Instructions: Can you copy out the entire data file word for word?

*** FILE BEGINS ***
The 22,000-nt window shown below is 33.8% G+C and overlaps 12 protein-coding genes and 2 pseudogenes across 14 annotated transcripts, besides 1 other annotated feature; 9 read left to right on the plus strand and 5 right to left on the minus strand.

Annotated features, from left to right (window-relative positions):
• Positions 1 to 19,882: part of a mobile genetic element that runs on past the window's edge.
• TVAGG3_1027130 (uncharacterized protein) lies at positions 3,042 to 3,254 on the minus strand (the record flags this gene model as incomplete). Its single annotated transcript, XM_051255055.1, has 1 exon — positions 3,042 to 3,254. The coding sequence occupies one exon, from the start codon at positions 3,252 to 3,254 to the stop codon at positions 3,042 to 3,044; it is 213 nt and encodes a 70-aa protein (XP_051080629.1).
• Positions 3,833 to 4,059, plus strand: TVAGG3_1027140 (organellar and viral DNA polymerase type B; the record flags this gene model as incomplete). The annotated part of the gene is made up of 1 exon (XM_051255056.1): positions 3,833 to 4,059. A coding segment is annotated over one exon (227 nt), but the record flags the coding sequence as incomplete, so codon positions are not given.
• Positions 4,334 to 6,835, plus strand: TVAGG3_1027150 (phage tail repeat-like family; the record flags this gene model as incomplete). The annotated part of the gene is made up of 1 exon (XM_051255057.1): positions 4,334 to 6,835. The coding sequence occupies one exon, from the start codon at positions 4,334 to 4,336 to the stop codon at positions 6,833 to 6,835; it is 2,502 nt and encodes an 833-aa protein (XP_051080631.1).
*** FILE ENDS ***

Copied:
The 22,000-nt window shown below is 33.8% G+C and overlaps 12 protein-coding genes and 2 pseudogenes across 14 annotated transcripts, besides 1 other annotated feature; 9 read left to right on the plus strand and 5 right to left on the minus strand.

Annotated features, from left to right (window-relative positions):
• Positions 1 to 19,882: part of a mobile genetic element that runs on past the window's edge.
• TVAGG3_1027130 (uncharacterized protein) lies at positions 3,042 to 3,254 on the minus strand (the record flags this gene model as incomplete). Its single annotated transcript, XM_051255055.1, has 1 exon — positions 3,042 to 3,254. The coding sequence occupies one exon, from the start codon at positions 3,252 to 3,254 to the stop codon at positions 3,042 to 3,044; it is 213 nt and encodes a 70-aa protein (XP_051080629.1).
• Positions 3,833 to 4,059, plus strand: TVAGG3_1027140 (organellar and viral DNA polymerase type B; the record flags this gene model as incomplete). The annotated part of the gene is made up of 1 exon (XM_051255056.1): positions 3,833 to 4,059. A coding segment is annotated over one exon (227 nt), but the record flags the coding sequence as incomplete, so codon positions are not given.
• Positions 4,334 to 6,835, plus strand: TVAGG3_1027150 (phage tail repeat-like family; the record flags this gene model as incomplete). The annotated part of the gene is made up of 1 exon (XM_051255057.1): positions 4,334 to 6,835. The coding sequence occupies one exon, from the start codon at positions 4,334 to 4,336 to the stop codon at positions 6,833 to 6,835; it is 2,502 nt and encodes an 833-aa protein (XP_051080631.1).